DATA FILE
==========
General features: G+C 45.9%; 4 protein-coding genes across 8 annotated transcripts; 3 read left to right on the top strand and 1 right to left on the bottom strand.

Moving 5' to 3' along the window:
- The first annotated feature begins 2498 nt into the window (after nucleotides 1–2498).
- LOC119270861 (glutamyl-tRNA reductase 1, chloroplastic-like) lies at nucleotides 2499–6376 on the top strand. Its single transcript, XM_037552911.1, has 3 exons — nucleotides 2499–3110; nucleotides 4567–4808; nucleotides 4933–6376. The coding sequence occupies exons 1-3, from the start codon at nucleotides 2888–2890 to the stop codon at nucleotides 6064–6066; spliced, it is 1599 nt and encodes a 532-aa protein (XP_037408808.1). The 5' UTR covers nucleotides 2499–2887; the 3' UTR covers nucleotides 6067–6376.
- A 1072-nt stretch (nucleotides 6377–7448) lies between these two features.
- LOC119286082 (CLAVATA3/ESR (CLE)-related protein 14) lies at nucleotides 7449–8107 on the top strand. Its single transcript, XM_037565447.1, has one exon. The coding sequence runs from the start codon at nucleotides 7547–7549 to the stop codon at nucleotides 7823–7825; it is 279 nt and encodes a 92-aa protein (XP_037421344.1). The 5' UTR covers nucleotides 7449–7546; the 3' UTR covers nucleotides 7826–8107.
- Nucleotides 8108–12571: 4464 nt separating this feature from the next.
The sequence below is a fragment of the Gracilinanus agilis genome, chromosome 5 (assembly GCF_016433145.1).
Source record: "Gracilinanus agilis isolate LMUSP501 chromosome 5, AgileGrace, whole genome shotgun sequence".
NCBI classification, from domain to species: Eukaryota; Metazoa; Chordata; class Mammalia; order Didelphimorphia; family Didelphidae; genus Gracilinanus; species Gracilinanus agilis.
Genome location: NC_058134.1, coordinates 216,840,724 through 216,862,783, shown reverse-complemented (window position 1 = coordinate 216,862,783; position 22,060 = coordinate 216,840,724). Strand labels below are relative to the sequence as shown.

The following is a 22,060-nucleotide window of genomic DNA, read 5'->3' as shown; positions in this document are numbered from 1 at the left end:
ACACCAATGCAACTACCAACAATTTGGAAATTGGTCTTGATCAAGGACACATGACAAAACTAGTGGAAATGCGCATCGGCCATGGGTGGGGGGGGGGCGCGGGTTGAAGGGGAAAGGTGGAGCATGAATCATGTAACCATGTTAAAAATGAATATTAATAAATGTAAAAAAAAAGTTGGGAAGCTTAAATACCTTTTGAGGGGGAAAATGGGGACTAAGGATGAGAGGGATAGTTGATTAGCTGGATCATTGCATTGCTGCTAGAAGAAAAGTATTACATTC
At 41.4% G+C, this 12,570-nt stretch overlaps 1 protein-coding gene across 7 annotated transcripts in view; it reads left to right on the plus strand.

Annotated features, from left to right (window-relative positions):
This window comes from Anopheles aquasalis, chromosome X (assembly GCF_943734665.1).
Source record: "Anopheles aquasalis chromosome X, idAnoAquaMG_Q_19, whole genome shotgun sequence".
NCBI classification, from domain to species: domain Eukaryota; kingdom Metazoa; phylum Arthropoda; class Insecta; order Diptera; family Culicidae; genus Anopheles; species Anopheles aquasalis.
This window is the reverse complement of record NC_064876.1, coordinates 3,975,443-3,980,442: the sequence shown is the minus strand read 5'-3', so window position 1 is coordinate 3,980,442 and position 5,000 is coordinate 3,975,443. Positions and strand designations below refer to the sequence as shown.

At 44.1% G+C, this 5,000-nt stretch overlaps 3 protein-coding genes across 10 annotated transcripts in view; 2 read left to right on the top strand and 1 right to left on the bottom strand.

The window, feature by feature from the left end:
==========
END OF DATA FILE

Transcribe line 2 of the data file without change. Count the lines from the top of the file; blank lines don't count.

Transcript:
Moving 5' to 3' along the window: